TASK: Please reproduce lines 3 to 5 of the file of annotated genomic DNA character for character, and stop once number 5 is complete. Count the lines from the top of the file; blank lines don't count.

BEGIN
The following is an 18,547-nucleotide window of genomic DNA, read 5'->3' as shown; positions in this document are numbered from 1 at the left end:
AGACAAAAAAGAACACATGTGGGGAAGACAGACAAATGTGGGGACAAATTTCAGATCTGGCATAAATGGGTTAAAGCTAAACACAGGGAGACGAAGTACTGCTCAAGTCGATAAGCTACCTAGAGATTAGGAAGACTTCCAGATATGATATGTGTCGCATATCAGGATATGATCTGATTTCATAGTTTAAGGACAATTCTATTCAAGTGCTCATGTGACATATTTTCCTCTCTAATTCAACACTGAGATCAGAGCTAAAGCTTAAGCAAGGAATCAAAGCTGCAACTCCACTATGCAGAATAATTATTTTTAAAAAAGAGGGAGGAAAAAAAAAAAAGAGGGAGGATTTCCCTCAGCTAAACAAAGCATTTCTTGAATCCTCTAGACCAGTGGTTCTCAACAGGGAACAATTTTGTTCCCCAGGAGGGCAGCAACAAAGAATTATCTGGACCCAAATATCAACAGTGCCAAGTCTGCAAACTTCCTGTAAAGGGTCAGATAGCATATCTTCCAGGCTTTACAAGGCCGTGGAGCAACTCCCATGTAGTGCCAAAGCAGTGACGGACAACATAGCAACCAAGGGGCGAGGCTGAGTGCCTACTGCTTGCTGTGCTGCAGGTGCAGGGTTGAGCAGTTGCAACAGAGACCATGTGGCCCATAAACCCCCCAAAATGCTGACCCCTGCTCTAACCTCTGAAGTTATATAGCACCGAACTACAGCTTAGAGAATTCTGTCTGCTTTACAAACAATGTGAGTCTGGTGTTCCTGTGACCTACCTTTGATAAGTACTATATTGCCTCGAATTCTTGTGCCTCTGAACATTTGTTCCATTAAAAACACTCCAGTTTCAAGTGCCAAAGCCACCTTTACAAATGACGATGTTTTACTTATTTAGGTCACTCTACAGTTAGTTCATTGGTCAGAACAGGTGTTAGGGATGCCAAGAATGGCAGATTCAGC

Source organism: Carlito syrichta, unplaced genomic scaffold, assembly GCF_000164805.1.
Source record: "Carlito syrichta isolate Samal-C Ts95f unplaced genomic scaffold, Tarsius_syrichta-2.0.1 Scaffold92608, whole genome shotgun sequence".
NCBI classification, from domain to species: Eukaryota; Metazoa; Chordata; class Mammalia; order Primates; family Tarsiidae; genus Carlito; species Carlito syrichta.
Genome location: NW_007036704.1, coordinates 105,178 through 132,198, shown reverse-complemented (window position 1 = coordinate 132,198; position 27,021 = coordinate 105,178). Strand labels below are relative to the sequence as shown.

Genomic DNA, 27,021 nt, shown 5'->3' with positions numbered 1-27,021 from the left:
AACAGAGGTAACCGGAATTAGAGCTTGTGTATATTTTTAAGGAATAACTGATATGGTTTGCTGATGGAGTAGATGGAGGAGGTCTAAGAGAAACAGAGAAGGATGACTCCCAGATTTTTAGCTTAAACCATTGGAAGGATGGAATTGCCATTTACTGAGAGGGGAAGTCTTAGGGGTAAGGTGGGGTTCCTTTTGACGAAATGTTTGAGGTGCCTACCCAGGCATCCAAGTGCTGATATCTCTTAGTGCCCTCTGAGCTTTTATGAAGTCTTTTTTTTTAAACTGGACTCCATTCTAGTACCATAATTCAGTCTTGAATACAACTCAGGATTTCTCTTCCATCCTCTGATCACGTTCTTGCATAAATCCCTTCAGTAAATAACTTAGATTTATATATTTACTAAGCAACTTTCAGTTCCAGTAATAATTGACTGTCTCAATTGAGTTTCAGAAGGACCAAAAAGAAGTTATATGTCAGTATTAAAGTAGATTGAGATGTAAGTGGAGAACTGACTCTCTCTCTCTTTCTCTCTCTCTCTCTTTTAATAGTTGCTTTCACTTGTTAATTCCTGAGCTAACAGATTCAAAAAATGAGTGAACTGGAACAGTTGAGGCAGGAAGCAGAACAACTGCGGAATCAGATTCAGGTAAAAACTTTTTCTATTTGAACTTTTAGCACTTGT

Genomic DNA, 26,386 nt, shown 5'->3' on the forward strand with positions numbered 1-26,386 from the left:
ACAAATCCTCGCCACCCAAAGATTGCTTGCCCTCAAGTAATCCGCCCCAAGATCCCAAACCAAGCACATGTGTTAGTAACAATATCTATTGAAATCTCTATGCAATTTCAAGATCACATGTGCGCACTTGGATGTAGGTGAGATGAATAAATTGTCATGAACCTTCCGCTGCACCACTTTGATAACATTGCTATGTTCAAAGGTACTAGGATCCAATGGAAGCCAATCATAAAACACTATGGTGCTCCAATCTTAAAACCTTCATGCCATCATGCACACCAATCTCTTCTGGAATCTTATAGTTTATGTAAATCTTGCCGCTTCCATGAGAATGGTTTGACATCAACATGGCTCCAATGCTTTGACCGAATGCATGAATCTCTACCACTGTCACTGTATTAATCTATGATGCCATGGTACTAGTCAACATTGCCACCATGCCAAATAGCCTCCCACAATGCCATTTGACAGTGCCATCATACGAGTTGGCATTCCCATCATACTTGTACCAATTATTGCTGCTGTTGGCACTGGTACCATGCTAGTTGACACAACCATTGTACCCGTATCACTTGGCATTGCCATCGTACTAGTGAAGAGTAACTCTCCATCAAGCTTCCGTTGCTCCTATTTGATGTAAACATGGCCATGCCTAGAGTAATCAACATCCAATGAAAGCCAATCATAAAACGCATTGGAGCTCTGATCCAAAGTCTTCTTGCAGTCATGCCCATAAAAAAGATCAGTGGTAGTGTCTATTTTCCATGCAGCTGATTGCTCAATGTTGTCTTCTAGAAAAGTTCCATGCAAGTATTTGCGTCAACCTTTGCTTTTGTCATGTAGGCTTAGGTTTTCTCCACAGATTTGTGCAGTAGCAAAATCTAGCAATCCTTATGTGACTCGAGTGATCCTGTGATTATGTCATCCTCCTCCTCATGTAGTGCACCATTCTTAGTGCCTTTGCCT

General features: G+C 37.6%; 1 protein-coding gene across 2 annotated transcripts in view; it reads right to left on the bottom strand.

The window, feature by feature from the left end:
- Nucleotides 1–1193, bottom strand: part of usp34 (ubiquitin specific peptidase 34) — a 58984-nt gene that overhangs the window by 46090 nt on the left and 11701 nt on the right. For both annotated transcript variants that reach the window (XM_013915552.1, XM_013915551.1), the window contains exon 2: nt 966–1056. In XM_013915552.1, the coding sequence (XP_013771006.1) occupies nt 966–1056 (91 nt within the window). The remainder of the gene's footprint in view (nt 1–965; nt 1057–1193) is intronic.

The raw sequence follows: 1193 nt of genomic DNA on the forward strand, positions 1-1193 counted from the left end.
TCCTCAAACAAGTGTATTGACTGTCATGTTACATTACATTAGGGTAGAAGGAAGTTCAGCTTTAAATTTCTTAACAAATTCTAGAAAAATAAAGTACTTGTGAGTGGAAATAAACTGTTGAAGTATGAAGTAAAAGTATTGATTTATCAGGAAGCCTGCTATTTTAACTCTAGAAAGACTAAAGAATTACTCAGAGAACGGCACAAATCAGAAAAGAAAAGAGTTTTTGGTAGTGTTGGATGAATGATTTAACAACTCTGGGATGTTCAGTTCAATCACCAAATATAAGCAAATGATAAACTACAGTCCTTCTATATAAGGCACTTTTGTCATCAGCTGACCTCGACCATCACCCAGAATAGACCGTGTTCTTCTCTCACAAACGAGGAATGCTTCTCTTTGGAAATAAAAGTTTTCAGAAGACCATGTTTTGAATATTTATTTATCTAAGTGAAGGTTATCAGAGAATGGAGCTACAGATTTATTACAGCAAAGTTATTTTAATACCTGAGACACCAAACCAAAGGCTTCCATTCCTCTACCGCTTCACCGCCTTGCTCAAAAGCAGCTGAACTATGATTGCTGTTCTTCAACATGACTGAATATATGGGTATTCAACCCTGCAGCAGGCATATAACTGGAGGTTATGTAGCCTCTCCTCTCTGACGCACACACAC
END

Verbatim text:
Source organism: Carlito syrichta, unplaced genomic scaffold, assembly GCF_000164805.1.
Source record: "Carlito syrichta isolate Samal-C Ts95f unplaced genomic scaffold, Tarsius_syrichta-2.0.1 Scaffold92608, whole genome shotgun sequence".
NCBI classification, from domain to species: Eukaryota; Metazoa; Chordata; class Mammalia; order Primates; family Tarsiidae; genus Carlito; species Carlito syrichta.